Minton followed his defeat by filing a lawsuit against his former attorneys, the petitioners, on the grounds that his lawyers’ failure to make the experimental use argument earlier caused him to lose the patent infringement case and invalidated his patent. Gunn, 185 L. Ed. 2d at 77. The trial court granted the lawyers’ motion for summary judgment holding that there was “less than a scintilla of proof” put forth by Minton that the lease was for experimental purposes. Id. Refusing to stop there, Minton appealed, raising a new argument: that the Texas state court, the venue in which he initially chose to file suit, did not have subject matter jurisdiction over his legal malpractice claim because it was based on an underlying patent case which, under 28 U.S.C. § 1338(a), is exclusively federal. Id. at 78. Relying on the test articulated in Grable & Sons Metal Prods., Inc., 545 U.S. at 314, the Texas Court of Appeal disagreed with Minton’s argument and instead agreed with the trial court’s finding that Minton had failed to prove that the experimental use exception applied. Id.
Unwilling to take no for an answer, Minton appealed to the Supreme Court of Texas. Id. The third time must be a charm because the Supreme Court sided with Minton and reversed. Id. (citing Minton v. Gunn, 355 S.W.3d 634, 641-42 (Tex. 2011)). The highest court of Texas determined that under the Grable test, Minton’s legal malpractice claim involved “a substantial federal issue” because “the federal government and patent litigants have an interest in the uniform application of patent law by courts well versed in that subject matter.” Id. at 644 (citing Immunocept, LLC v. Fulbright & Jaworski, LLP, 504 F.3d 1281, 1285-86 (2007); Air Measurement Techs., Inc. v. Akin Gump Strauss Hauer & Feld, LLP, 504 F.3d 1262, 1272 (2007)).

The End of the Line for Minton: The United States Supreme Court Reverses
On February 20, 2013, the United States Supreme Court reversed and remanded. In reaching its decision, the Court provides a detailed analysis of 28 U.S.C. § 1338(a) and the Grable factors, which likely will be relied upon by not only legal malpractice attorneys with underlying federal issues cases, but any practitioner with a state claim based on a federal issue. Gunn, 185 L. Ed. 2d at 79-83.
There is no question that federal courts have exclusive jurisdiction over patent cases. In fact, 28 U.S.C. § 1338(a) forbids states from hearing patent cases: “[n]o State court shall have jurisdiction over any claim for relief arising under any Act of Congress relating to patents.” Id. at 79. The United States Supreme Court opined that for it to determine whether the Texas state court had jurisdiction over Minton’s legal malpractice claim based on an alleged error in a patent case, it first had to “determine whether it would have been proper in a federal district court—whether the case ‘aris[es] under any Act of Congress relating to patents.’” Id. As the Court explained, a case may “aris[e] under” federal law in one of two possible ways. First, a case arises under federal law when federal law creates the cause of action, which would include, for example, Minton’s patent suit against NASD and NASDAQ in federal district court in Texas. Id. A legal malpractice claim, however, is not created by federal law, and thus such a claim does not arise under federal law in that respect.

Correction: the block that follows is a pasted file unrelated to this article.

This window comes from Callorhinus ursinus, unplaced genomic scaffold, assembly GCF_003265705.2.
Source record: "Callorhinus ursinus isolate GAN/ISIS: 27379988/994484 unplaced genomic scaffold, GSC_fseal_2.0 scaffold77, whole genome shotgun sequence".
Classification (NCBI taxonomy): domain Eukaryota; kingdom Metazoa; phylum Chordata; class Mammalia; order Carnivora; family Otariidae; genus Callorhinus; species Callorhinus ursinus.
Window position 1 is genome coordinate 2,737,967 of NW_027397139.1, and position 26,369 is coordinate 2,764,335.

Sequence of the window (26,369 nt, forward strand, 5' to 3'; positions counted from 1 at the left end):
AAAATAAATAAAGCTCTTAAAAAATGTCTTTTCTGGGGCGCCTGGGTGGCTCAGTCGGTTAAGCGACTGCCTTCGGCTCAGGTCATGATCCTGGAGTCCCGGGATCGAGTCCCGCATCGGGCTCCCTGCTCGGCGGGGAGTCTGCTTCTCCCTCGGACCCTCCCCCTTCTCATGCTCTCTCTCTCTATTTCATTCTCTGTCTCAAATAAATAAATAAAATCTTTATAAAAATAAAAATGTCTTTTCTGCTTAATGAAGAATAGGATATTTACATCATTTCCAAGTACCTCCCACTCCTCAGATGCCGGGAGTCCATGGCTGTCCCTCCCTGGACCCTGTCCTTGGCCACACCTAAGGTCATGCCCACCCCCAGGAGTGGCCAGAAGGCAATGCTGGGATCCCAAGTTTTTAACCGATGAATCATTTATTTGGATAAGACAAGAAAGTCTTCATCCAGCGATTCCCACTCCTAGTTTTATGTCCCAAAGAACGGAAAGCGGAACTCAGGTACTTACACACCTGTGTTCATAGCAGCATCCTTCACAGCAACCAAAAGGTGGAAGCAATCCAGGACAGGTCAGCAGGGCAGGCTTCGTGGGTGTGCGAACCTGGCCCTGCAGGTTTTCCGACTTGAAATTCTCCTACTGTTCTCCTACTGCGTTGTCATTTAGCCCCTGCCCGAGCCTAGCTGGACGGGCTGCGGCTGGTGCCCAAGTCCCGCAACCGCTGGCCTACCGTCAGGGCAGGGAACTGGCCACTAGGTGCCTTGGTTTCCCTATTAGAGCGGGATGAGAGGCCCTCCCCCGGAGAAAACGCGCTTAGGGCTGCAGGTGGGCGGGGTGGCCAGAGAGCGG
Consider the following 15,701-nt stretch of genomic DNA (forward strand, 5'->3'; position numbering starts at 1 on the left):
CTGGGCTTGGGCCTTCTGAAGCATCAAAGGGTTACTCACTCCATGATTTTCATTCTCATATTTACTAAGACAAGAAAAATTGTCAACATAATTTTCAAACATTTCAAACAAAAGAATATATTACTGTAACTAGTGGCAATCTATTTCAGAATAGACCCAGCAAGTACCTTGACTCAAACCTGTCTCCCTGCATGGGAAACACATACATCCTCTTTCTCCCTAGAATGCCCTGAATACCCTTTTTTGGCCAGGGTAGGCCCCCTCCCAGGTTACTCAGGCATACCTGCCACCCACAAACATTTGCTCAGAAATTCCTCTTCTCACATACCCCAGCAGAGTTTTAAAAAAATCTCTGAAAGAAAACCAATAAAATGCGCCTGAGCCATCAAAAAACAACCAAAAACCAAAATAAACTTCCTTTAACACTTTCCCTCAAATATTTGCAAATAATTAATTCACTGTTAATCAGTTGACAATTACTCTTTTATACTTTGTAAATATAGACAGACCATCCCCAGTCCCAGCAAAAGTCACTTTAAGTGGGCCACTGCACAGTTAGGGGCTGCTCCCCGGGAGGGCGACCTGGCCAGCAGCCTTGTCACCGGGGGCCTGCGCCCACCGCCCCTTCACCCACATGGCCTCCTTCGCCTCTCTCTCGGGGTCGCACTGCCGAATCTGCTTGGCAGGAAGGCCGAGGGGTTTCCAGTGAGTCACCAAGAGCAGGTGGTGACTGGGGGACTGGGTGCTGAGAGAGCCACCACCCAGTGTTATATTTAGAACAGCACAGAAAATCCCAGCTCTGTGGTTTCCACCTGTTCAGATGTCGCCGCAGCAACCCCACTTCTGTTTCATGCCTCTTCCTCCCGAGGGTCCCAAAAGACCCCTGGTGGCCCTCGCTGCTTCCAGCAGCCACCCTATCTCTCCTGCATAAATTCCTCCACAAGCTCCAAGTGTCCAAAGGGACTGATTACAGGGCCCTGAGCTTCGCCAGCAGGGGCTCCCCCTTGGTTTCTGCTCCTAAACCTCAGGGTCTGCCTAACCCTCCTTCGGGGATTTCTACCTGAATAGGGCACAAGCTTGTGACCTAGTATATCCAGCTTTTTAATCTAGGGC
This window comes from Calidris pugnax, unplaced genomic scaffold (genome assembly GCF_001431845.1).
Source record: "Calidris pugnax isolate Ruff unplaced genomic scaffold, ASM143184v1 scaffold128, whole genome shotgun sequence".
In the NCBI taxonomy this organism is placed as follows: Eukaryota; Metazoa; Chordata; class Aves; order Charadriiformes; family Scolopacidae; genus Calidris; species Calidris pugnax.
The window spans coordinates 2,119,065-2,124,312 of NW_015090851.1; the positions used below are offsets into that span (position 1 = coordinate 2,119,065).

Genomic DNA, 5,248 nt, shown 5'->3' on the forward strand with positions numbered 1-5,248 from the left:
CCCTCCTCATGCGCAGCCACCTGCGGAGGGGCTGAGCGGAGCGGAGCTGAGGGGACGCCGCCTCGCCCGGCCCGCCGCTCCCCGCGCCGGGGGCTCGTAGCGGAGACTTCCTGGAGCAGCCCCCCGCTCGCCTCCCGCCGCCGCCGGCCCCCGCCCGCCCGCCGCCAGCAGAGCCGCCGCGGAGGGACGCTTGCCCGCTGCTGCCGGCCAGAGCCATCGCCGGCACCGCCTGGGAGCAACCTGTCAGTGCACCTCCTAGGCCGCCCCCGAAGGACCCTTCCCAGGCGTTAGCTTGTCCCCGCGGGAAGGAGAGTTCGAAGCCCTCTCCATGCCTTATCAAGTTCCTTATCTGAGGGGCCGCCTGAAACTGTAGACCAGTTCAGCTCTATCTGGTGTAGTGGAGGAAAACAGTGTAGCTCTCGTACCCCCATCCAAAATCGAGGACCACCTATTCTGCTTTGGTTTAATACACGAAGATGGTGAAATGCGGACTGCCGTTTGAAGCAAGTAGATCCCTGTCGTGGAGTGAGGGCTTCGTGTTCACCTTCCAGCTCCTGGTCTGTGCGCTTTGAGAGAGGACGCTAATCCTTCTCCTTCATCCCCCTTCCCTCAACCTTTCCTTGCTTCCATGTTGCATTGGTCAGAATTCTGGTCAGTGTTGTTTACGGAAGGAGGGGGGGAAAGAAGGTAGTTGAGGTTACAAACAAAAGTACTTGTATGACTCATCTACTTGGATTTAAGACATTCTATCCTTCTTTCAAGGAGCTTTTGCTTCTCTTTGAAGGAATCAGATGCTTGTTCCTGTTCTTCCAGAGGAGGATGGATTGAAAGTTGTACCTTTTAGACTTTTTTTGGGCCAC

The second way for a case to “arise” under federal law is limited to a “special and small category” of claims with “state origins,” “in which arising under jurisdiction still lies.” Id. To be admitted into this exclusive club, “the state law claim [must] necessarily raise a stated federal issue, actually disputed and substantial, which a federal forum may entertain without disturbing any congressionally approved balance of federal and state judicial responsibilities.” Id. at 79-80 (quoting Grable, 545 U.S. at 314). This doctrine has been broken down into four requirements, all of which must be met in order for federal jurisdiction to exist over a state law claim. Specifically, the federal issue must be: (1) necessarily raised; (2) actually disputed; (3) substantial; and (4) capable of resolution in federal court without disrupting the federal-state balance approved by Congress. Gunn, 185 L. Ed. 2d at 80. The United States Supreme Court has decided that if all of these requirements are met, then jurisdiction is proper in federal court because there is a “‘serious federal interest in claiming the advantages thought to be inherent in a federal forum which can be vindicated without division of labor between state and federal courts.” Id. (quoting Grable, 545 U.S. at 313-14).
As to Minton’s legal malpractice claim, the Supreme Court concluded that it does not arise under federal patent law and that, in fact, “state legal malpractice claims based on underlying patent matters will rarely, if ever, arise under federal patent law for purposes of 28 U.S.C. § 1338(a).” Gunn, 185 L. Ed. 2d at 80. In reaching its conclusion, the United States Supreme Court analyzed each of the four requirements identified in Grable.

1. Resolution of a Federal Patent Issue Is “Necessary” to Minton’s Claim
The first requirement under Grable is whether the resolution of the federal issue is “necessary” to Minton’s claim. Under Texas law, like California law, to prevail on a legal malpractice claim, a plaintiff must prove four elements: “(1) that the defendant attorney owed the plaintiff a duty; (2) that the attorney breached that duty; (3) that the breach was the proximate cause of the plaintiff’s injury; and (4) that damages occurred.” Id. (quoting Alexander v. Turtur & Assocs., Inc., 146 S.W. 3d 113, 117 (Tex. 2004)); see also Banerian v. O’Malley, 42 Cal. App. 3d 604, 611-612 (1974). Recognizing that the causation element required a “case within a case” analysis regarding whether Minton would have prevailed if Minton’s attorneys had made a timely argument that the experimental use exception applied, the Court concluded that the analysis “will necessarily require application of patent law to the facts of Minton’s case.” Gunn, 185 L. Ed. 2d at 80.